II. “The Consideration of God in His Footsteps in This Visible World” by Bonaventure

Where does this step fit within Bonaventure's idea of the ascent? Why?

Does his idea (§3) of sense perception as the "portal" to the world still hold?

In §4 Bonaventure provides an abbreviated account of the medieval theory of sense perception. Its essence is that things enter the human senses through "similitudes" generated in the medium. Can you follow the general sense of this theory?  Does it make sense from the point of view of contemporary theories about sensation?

What is the cause of the delight (aesthetic pleasure) for the senses during the transmission of the "similitude" (§5, also see §6)? Do you agree with Bonaventure's opinion that this principle is the essence of beauty?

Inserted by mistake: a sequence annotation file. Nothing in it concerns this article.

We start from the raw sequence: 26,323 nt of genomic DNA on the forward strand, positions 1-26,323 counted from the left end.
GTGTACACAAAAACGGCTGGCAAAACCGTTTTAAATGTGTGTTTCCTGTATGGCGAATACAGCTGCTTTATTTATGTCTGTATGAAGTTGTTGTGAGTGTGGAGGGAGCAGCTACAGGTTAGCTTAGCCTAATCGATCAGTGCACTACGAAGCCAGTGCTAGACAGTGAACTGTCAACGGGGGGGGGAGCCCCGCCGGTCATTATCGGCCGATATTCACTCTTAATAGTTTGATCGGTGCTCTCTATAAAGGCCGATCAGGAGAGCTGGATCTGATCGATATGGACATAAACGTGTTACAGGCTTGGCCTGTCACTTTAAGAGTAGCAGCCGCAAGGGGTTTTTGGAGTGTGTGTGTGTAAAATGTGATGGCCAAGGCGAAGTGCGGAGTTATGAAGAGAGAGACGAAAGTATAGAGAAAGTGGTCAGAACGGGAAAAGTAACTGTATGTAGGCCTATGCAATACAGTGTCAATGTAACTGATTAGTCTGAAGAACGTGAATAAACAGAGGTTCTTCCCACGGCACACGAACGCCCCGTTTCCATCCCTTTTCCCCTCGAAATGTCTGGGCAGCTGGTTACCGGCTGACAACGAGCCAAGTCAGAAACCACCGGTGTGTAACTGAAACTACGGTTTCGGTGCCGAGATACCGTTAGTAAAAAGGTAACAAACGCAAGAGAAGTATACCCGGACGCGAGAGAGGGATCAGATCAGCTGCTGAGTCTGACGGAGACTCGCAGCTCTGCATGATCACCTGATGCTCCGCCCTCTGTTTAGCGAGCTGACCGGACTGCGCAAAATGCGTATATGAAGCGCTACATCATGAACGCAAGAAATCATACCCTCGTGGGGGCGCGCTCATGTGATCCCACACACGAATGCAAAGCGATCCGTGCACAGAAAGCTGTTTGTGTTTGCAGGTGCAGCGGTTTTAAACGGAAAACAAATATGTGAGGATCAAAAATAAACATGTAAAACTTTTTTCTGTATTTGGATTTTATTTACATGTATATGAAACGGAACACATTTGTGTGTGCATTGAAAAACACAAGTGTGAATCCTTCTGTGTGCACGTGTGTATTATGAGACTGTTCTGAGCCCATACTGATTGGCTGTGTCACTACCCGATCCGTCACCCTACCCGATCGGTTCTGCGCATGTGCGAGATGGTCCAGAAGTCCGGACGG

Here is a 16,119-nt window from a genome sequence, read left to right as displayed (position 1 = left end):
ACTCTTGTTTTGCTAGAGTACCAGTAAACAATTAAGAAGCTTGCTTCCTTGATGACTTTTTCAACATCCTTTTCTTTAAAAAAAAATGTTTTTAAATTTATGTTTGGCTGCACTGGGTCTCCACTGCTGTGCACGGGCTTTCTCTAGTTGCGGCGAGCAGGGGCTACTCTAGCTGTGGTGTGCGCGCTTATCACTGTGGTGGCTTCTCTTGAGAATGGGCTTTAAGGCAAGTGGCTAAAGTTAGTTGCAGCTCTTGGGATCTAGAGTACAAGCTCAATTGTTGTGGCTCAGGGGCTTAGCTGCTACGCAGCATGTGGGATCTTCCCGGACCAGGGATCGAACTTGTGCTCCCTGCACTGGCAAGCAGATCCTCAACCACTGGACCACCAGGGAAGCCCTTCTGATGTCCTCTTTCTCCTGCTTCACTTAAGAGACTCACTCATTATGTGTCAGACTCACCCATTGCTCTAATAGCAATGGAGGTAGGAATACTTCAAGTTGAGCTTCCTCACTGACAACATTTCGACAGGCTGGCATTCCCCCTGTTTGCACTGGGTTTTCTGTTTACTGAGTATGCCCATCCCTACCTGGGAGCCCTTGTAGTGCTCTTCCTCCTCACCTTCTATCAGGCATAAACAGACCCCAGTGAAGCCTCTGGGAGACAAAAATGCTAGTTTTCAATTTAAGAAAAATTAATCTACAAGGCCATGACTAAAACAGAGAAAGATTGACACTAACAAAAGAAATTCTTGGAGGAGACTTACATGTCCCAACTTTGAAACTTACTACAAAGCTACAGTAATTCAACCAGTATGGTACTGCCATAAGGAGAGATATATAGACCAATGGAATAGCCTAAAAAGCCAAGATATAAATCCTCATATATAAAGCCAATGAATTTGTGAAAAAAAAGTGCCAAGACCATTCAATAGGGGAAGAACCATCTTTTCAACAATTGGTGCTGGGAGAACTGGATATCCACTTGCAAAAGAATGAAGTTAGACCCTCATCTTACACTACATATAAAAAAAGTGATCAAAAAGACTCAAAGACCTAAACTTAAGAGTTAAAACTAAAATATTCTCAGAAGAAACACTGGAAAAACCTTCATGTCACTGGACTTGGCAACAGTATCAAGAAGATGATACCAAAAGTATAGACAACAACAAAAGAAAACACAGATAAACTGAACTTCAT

What is the "judgment" that Bonaventure is speaking about in §6? Is it rational (logical) judgment? What sort of status do senses acquire, according to Bonaventure, through their ability to make this sort of judgment? How do the senses "prepare" sense impressions for the intellect?

In what sense are the things of the external world images, pictures, and echoes of God (§11-13)? How do they lead to God? How does this understanding of the nature of sensible things fit into Bonaventure's scheme of ascent?

Can you explain how these reflections of Bonaventure might provide a framework for reading some of the creative responses to nature found in poetry or art?